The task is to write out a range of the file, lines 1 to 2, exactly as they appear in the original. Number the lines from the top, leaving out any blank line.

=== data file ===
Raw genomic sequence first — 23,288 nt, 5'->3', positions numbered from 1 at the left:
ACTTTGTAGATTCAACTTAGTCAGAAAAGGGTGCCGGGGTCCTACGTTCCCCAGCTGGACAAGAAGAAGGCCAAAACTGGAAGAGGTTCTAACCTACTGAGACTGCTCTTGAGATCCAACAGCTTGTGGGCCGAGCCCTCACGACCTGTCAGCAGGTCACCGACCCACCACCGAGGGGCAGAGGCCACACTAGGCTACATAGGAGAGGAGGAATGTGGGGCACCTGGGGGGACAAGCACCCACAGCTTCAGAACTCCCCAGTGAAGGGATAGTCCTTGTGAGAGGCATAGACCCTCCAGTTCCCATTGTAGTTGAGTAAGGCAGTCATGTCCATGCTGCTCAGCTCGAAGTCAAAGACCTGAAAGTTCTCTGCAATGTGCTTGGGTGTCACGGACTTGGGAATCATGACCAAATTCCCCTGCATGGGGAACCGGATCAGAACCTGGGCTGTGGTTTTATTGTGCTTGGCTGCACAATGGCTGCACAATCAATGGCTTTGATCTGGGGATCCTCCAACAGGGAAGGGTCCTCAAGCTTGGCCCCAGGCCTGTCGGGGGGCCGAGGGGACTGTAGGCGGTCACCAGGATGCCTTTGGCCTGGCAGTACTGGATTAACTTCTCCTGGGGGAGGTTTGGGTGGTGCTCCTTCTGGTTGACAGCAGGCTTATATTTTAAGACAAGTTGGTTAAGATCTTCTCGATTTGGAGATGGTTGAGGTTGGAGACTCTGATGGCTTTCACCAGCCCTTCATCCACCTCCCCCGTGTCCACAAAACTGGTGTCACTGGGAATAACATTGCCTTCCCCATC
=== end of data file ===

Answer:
Raw genomic sequence first — 23,288 nt, 5'->3', positions numbered from 1 at the left:
ACTTTGTAGATTCAACTTAGTCAGAAAAGGGTGCCGGGGTCCTACGTTCCCCAGCTGGACAAGAAGAAGGCCAAAACTGGAAGAGGTTCTAACCTACTGAGACTGCTCTTGAGATCCAACAGCTTGTGGGCCGAGCCCTCACGACCTGTCAGCAGGTCACCGACCCACCACCGAGGGGCAGAGGCCACACTAGGCTACATAGGAGAGGAGGAATGTGGGGCACCTGGGGGGACAAGCACCCACAGCTTCAGAACTCCCCAGTGAAGGGATAGTCCTTGTGAGAGGCATAGACCCTCCAGTTCCCATTGTAGTTGAGTAAGGCAGTCATGTCCATGCTGCTCAGCTCGAAGTCAAAGACCTGAAAGTTCTCTGCAATGTGCTTGGGTGTCACGGACTTGGGAATCATGACCAAATTCCCCTGCATGGGGAACCGGATCAGAACCTGGGCTGTGGTTTTATTGTGCTTGGCTGCACAATGGCTGCACAATCAATGGCTTTGATCTGGGGATCCTCCAACAGGGAAGGGTCCTCAAGCTTGGCCCCAGGCCTGTCGGGGGGCCGAGGGGACTGTAGGCGGTCACCAGGATGCCTTTGGCCTGGCAGTACTGGATTAACTTCTCCTGGGGGAGGTTTGGGTGGTGCTCCTTCTGGTTGACAGCAGGCTTATATTTTAAGACAAGTTGGTTAAGATCTTCTCGATTTGGAGATGGTTGAGGTTGGAGACTCTGATGGCTTTCACCAGCCCTTCATCCACCTCCCCCGTGTCCACAAAACTGGTGTCACTGGGAATAACATTGCCTTCCCCATC